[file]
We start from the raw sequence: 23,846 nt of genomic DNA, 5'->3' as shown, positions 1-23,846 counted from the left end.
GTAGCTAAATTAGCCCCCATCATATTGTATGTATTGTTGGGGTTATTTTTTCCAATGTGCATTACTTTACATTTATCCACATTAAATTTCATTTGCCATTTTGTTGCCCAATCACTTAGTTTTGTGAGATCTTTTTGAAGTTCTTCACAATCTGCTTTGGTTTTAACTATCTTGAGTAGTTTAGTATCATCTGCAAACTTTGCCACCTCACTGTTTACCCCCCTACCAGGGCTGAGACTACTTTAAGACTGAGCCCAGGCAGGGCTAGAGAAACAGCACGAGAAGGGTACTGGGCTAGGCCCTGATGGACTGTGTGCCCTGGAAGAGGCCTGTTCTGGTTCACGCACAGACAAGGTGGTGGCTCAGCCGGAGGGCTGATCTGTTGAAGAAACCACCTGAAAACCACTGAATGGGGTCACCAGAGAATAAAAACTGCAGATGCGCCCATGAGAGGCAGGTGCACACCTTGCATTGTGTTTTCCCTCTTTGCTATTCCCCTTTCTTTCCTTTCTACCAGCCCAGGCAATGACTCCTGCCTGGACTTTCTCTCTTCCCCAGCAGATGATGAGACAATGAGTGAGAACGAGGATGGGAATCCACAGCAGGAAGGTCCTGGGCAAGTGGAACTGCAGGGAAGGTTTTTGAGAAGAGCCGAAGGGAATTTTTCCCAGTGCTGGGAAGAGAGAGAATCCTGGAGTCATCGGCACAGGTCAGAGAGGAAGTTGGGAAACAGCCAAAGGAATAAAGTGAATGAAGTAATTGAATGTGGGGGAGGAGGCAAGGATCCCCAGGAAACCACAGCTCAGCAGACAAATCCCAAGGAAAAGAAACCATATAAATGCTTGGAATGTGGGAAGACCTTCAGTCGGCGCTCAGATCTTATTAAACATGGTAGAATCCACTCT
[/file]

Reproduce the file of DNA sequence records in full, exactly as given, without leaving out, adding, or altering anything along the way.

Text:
We start from the raw sequence: 23,846 nt of genomic DNA, 5'->3' as shown, positions 1-23,846 counted from the left end.
GTAGCTAAATTAGCCCCCATCATATTGTATGTATTGTTGGGGTTATTTTTTCCAATGTGCATTACTTTACATTTATCCACATTAAATTTCATTTGCCATTTTGTTGCCCAATCACTTAGTTTTGTGAGATCTTTTTGAAGTTCTTCACAATCTGCTTTGGTTTTAACTATCTTGAGTAGTTTAGTATCATCTGCAAACTTTGCCACCTCACTGTTTACCCCCCTACCAGGGCTGAGACTACTTTAAGACTGAGCCCAGGCAGGGCTAGAGAAACAGCACGAGAAGGGTACTGGGCTAGGCCCTGATGGACTGTGTGCCCTGGAAGAGGCCTGTTCTGGTTCACGCACAGACAAGGTGGTGGCTCAGCCGGAGGGCTGATCTGTTGAAGAAACCACCTGAAAACCACTGAATGGGGTCACCAGAGAATAAAAACTGCAGATGCGCCCATGAGAGGCAGGTGCACACCTTGCATTGTGTTTTCCCTCTTTGCTATTCCCCTTTCTTTCCTTTCTACCAGCCCAGGCAATGACTCCTGCCTGGACTTTCTCTCTTCCCCAGCAGATGATGAGACAATGAGTGAGAACGAGGATGGGAATCCACAGCAGGAAGGTCCTGGGCAAGTGGAACTGCAGGGAAGGTTTTTGAGAAGAGCCGAAGGGAATTTTTCCCAGTGCTGGGAAGAGAGAGAATCCTGGAGTCATCGGCACAGGTCAGAGAGGAAGTTGGGAAACAGCCAAAGGAATAAAGTGAATGAAGTAATTGAATGTGGGGGAGGAGGCAAGGATCCCCAGGAAACCACAGCTCAGCAGACAAATCCCAAGGAAAAGAAACCATATAAATGCTTGGAATGTGGGAAGACCTTCAGTCGGCGCTCAGATCTTATTAAACATGGTAGAATCCACTCT